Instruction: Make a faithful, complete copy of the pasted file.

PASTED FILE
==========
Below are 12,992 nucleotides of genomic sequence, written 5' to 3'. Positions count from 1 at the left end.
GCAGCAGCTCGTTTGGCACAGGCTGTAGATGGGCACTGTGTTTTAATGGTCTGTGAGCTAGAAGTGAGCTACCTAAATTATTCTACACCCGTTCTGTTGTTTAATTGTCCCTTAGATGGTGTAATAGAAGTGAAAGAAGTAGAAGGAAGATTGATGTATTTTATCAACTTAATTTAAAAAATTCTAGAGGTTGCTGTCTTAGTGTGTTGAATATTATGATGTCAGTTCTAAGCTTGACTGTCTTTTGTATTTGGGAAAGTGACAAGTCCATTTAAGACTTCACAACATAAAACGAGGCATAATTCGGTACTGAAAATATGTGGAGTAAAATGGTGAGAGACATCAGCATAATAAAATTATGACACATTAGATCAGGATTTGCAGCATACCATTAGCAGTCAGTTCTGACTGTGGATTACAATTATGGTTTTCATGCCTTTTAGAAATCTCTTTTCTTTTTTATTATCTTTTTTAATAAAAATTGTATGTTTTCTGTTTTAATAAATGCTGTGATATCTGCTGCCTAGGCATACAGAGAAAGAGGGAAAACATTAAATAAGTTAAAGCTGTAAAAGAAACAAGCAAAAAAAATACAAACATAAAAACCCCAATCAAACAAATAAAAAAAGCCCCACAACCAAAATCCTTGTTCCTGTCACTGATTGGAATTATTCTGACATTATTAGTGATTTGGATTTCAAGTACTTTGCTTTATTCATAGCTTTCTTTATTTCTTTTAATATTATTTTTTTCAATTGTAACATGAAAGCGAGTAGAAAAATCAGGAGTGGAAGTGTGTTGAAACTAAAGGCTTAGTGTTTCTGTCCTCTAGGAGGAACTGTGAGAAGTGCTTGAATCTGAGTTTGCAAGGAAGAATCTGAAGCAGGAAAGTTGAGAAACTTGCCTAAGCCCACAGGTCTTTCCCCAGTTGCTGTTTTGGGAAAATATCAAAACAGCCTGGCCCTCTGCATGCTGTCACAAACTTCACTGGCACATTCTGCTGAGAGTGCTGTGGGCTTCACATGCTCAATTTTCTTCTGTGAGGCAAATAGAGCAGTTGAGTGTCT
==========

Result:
Below are 12,992 nucleotides of genomic sequence, written 5' to 3'. Positions count from 1 at the left end.
GCAGCAGCTCGTTTGGCACAGGCTGTAGATGGGCACTGTGTTTTAATGGTCTGTGAGCTAGAAGTGAGCTACCTAAATTATTCTACACCCGTTCTGTTGTTTAATTGTCCCTTAGATGGTGTAATAGAAGTGAAAGAAGTAGAAGGAAGATTGATGTATTTTATCAACTTAATTTAAAAAATTCTAGAGGTTGCTGTCTTAGTGTGTTGAATATTATGATGTCAGTTCTAAGCTTGACTGTCTTTTGTATTTGGGAAAGTGACAAGTCCATTTAAGACTTCACAACATAAAACGAGGCATAATTCGGTACTGAAAATATGTGGAGTAAAATGGTGAGAGACATCAGCATAATAAAATTATGACACATTAGATCAGGATTTGCAGCATACCATTAGCAGTCAGTTCTGACTGTGGATTACAATTATGGTTTTCATGCCTTTTAGAAATCTCTTTTCTTTTTTATTATCTTTTTTAATAAAAATTGTATGTTTTCTGTTTTAATAAATGCTGTGATATCTGCTGCCTAGGCATACAGAGAAAGAGGGAAAACATTAAATAAGTTAAAGCTGTAAAAGAAACAAGCAAAAAAAATACAAACATAAAAACCCCAATCAAACAAATAAAAAAAGCCCCACAACCAAAATCCTTGTTCCTGTCACTGATTGGAATTATTCTGACATTATTAGTGATTTGGATTTCAAGTACTTTGCTTTATTCATAGCTTTCTTTATTTCTTTTAATATTATTTTTTTCAATTGTAACATGAAAGCGAGTAGAAAAATCAGGAGTGGAAGTGTGTTGAAACTAAAGGCTTAGTGTTTCTGTCCTCTAGGAGGAACTGTGAGAAGTGCTTGAATCTGAGTTTGCAAGGAAGAATCTGAAGCAGGAAAGTTGAGAAACTTGCCTAAGCCCACAGGTCTTTCCCCAGTTGCTGTTTTGGGAAAATATCAAAACAGCCTGGCCCTCTGCATGCTGTCACAAACTTCACTGGCACATTCTGCTGAGAGTGCTGTGGGCTTCACATGCTCAATTTTCTTCTGTGAGGCAAATAGAGCAGTTGAGTGTCT